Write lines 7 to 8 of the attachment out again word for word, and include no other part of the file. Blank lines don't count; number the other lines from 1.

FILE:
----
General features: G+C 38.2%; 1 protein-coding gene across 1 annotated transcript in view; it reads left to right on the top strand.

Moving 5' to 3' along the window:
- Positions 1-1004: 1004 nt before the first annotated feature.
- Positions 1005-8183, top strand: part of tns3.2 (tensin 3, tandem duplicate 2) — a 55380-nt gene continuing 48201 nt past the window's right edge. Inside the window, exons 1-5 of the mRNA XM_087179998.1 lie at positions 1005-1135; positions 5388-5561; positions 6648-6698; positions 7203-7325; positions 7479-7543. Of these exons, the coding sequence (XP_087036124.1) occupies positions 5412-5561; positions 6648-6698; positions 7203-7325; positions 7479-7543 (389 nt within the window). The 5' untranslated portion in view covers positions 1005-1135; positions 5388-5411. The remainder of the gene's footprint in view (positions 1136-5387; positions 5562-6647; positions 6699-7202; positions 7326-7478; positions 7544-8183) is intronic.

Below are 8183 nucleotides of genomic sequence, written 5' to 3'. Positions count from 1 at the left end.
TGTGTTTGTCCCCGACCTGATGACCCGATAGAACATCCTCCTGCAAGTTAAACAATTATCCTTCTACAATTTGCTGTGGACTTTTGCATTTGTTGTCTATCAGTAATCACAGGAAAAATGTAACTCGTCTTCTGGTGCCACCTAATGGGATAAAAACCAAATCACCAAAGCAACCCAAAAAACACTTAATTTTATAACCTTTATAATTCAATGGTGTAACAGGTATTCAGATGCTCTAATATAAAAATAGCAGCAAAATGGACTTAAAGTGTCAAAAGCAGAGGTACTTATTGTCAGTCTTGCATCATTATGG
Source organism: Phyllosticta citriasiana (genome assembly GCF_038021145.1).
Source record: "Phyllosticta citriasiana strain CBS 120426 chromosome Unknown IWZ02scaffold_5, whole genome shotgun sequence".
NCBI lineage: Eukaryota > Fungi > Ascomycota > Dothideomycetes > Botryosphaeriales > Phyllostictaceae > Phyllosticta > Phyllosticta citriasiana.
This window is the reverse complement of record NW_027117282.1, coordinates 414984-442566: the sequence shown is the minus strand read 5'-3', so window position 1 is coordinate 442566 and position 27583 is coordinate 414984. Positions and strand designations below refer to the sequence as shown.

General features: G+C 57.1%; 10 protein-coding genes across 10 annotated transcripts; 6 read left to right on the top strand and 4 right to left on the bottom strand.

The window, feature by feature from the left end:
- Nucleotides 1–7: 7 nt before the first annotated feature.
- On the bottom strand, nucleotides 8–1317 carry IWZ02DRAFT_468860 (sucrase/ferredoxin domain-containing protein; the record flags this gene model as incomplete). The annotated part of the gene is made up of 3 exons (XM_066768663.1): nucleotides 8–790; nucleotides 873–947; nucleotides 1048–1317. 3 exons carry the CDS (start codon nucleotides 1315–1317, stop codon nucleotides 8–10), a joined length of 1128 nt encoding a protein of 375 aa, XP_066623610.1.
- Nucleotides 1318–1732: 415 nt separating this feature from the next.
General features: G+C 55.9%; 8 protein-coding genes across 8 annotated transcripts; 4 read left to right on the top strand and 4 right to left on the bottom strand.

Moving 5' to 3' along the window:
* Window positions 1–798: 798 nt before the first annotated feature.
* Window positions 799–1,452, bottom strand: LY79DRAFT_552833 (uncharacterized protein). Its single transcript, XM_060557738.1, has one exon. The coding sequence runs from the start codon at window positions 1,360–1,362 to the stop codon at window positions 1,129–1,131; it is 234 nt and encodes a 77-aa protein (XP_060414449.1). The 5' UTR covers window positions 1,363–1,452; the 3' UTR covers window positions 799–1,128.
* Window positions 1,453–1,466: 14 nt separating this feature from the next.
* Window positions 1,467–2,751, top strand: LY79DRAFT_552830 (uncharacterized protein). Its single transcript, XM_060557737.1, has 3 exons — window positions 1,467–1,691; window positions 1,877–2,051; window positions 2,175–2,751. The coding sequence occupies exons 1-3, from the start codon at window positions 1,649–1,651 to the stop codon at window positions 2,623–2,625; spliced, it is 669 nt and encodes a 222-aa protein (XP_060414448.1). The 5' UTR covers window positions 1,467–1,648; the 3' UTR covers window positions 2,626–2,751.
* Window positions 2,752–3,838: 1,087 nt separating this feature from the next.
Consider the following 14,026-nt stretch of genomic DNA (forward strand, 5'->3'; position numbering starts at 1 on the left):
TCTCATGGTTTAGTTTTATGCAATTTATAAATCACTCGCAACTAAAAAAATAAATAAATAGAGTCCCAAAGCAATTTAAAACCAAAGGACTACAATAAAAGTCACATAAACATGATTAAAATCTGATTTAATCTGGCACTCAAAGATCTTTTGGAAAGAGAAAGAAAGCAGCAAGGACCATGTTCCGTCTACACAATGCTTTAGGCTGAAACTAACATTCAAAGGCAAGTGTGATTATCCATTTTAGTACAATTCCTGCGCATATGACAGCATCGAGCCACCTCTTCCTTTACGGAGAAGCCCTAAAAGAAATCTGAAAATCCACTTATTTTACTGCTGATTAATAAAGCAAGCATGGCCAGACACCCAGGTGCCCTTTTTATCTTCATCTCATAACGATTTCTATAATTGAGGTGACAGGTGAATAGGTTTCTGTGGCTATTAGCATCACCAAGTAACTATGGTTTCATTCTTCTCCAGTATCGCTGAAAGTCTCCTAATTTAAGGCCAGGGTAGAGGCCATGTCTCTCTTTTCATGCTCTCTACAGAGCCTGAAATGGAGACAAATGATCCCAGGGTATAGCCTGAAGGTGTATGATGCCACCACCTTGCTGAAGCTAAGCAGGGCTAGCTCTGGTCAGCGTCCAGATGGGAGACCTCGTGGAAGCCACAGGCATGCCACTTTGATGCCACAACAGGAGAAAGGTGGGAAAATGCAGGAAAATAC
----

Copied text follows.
Source organism: Phyllosticta citriasiana (genome assembly GCF_038021145.1).
Source record: "Phyllosticta citriasiana strain CBS 120426 chromosome Unknown IWZ02scaffold_5, whole genome shotgun sequence".